I am fascinated by novel technology. This had already started by kindergarten, but when I studied computer science, I read Mark Weiser’s seminal paper “The Computer for the 21st Century” . This paper awoke my passion for HCI and ubicomp, so I decided to work in this field, as have many other fellow researchers. Even though I admired that Weiser’s paper was so much ahead of his time and that many of his predictions and visions came true, I was disappointed that the last sentence never actually turned from vision to reality: “Machines that fit the human environment, instead of forcing humans to enter theirs, will make using a computer as refreshing as taking a walk in the woods.” Today technologies are often still developed in such a way that users are not empowered, but instead are subject to a restricted user experience that is limited to a single platform. By empowered I mean “in its strongest sense, that the users of the technology are empowered to solve their own (accessibility) problems” .
I am a passionate hiker  and love to walk in the woods, but I believe it is getting harder and harder to ignore the negative impacts of many novel technologies: Machines are entering our lives—not vice versa—and unfortunately most are not “as refreshing as taking a walk in the woods.” While they shed light on some things, they also can make us blind to what is important in life. We see more and more technology that creates dark forests, or Finsterworlds (by the way, a great movie), which restrict users in their possibilities and force them to stick to closed platforms.
Every day I see new dumb-smart technology presented at conferences and tech shows. The solutions look cool—but solve problems that do not exist.
There are two key challenges in bringing light to Finsterworlds, our technological forests of today, which are often as dark as the Black Forest. First, I think we need a broad understanding of computer technologies. Therefore, we need a solid computer science education from early on. My colleagues and I highlighted this recently in our article on “education in a digitized world” . Second, we build too many “dumb smart” technologies; we plant too many “bad trees.” Every day I see new dumb-smart technology presented at conferences and tech shows. The solutions look cool—but solve problems that do not exist. These technologies are often developed in such a way that users are not empowered, but rather subject to a restricted user experience, limited to a single platform. The business models around them are designed to collect as much personal data as possible. The “sweet technological porridge” , a reference to the Brothers Grimm, of the Silicon Valley giants has made us “full and lazy,” and prevents the critical and creative use of novel technology in a way that it is empowering for users. To be sure, most developers have good intentions when designing those technologies, as they want to: improve efficiency and ease of use, reduce human error, make the user experience more pleasant, and make more informed and better choices for them.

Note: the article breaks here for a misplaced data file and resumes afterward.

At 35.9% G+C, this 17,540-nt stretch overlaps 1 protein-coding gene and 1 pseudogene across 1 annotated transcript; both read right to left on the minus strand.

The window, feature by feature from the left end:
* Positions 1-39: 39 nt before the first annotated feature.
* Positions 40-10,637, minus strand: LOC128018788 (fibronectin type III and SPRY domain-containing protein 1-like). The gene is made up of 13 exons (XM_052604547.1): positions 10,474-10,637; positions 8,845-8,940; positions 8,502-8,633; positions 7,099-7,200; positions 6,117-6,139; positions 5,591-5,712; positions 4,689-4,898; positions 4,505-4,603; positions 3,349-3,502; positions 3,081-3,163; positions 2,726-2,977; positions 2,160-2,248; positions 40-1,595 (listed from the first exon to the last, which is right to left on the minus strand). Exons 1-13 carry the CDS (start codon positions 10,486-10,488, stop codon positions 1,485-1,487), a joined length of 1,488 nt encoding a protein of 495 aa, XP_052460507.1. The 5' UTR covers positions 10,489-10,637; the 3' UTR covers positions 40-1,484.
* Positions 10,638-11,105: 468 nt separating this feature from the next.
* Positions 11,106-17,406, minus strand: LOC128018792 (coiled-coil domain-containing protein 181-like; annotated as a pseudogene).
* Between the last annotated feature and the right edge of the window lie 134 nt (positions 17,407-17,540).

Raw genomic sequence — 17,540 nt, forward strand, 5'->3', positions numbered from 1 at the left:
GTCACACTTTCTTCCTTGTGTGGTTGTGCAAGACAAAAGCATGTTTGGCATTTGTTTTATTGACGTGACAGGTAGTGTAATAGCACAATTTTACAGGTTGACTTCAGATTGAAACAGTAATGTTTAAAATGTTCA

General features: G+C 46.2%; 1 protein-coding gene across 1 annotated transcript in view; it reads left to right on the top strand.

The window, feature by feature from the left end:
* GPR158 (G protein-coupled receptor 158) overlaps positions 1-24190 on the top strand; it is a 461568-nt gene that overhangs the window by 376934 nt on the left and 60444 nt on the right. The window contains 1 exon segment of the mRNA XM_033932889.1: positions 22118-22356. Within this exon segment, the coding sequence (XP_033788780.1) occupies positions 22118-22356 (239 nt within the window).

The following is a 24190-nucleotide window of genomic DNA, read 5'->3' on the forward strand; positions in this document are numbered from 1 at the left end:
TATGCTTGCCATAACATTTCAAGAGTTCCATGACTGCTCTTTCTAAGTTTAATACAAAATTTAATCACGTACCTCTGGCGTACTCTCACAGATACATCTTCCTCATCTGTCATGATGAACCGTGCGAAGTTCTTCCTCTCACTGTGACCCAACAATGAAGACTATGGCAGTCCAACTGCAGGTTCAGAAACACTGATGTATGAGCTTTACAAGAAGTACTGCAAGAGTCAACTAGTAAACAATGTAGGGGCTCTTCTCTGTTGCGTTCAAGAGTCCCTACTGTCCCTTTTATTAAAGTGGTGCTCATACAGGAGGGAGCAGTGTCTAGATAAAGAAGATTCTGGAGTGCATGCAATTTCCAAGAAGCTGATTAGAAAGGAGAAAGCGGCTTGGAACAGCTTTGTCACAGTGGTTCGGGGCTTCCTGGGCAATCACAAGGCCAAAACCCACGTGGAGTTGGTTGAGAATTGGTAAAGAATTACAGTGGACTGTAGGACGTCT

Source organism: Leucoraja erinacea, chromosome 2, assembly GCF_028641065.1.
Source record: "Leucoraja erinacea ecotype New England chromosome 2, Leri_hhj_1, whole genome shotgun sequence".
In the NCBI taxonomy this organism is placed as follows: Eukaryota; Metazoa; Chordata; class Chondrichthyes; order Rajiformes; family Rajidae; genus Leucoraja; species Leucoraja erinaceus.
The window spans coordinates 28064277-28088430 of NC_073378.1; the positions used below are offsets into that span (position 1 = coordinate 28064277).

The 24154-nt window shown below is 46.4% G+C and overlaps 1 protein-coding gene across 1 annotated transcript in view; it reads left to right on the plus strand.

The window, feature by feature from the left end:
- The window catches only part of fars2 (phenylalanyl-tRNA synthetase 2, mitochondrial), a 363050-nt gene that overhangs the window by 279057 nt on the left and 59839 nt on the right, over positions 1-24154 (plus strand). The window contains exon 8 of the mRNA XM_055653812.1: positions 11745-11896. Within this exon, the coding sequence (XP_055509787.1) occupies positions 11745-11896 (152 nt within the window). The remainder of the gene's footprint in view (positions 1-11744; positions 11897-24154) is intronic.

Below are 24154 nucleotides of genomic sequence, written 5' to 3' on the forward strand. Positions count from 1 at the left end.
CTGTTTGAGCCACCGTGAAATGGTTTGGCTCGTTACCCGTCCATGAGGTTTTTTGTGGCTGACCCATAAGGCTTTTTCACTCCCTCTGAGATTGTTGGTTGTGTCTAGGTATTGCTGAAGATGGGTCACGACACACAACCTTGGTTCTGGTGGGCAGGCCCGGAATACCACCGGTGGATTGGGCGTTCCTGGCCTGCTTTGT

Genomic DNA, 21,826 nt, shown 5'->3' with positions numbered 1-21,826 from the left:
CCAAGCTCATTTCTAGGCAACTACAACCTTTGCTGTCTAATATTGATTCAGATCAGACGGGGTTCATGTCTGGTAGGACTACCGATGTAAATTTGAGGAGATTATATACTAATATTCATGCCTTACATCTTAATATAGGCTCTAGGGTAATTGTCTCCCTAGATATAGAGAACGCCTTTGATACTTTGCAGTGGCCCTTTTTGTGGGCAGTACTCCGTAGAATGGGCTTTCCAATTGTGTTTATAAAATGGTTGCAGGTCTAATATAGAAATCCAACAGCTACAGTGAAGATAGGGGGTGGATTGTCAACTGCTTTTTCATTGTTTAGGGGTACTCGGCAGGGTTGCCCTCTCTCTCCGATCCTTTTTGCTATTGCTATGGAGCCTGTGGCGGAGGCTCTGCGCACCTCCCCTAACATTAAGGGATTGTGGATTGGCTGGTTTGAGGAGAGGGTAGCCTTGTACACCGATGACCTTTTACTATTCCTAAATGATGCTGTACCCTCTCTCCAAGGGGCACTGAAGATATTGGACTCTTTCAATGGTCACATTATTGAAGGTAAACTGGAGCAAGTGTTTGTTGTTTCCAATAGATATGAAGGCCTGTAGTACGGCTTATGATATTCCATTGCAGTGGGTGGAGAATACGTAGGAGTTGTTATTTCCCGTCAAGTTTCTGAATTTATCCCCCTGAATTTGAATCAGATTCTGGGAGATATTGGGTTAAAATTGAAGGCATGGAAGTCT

In my opinion, though, many of these developments result in lazy people who don’t have to think so much for themselves or remember what to do. That said, we also see a recent trend toward developing “happy apps” and devices for mindfulness, sports, and brain exercises. I have been discussing this a lot with my colleagues. Diana Beirl, Nicola Yuill, and Yvonne Rogers nicely captured this trend in their recent CSCL paper on Amazon’s Alexa . But those happy apps, those little flowers, cannot grow unless they have light.
We as computer scientists also need to remove our rose-colored glasses and stop looking at all the technologies with overly optimistic eyes. With the ACM Future of Computing Academy (FCA), we recently published a proposal  arguing that the computing research community needs to confront the negative impacts of our innovations much more seriously. To ensure that this more serious identification occurs, our proposal argued for incremental changes to incentive structures in computing research, focusing on how we evaluate the quality of research reports (e.g., papers) and research proposals (e.g., grant proposals) to cut down all the dark trees. I hope if we tackle those two challenges, we will make using a computer as refreshing as taking a walk in the woods, while empowering users.
1. Weiser, M. The computer for the 21st century. SIGMOBILE Mob. Comput. Commun. Rev. 3, 3 (July 1999), 3–11; http://dx.doi.org/10.1145/329124.329126
2. Ladner, R.E. Design for user empowerment. Interactions 22, 2 (Mar.–Apr. 2015), 24–29; https://doi.org/10.1145/2723869
3. Posti, M., Schöning, J., and Häkkilä, J. Unexpected Journeys with the HOBBIT - The design and evaluation of an asocial hiking app. Proc. of the Conference on Designing Interactive Systems: Processes, Practices, Methods, and Techniques. ACM, New York, 2014, 637–646. DOI:10.1145/2598510.2598592
6. Beirl, D., Yuill, N., and Rogers, Y. Using voice assistant skills in family life. Proc. of 13th International Conference on Computer Supported Collaborative Learning. International Society of the Learning Sciences, 2019, 96–103.
7. Hecht, B., Wilcox, L., Bigham, J.P., Schöning, J., Hoque, E., Ernst, J., Bisk, Y., De Russis, L., Yarosh, L., Anjum, B., Contractor, D., and Wu, C. It’s time to do something: Mitigating the negative impacts of computing through a change to the peer review process. ACM Future of Computing Blog. Mar. 29, 2018; https://acm-fca.org/2018/03/29/negativeimpacts/
Johannes Schöning is a Lichtenberg Professor and professor of human-computer interaction (HCI) at the University of Bremen in Germany. His research interests lie at the intersection of HCI, geographic information science, and ubiquitous interface technologies. email@example.com
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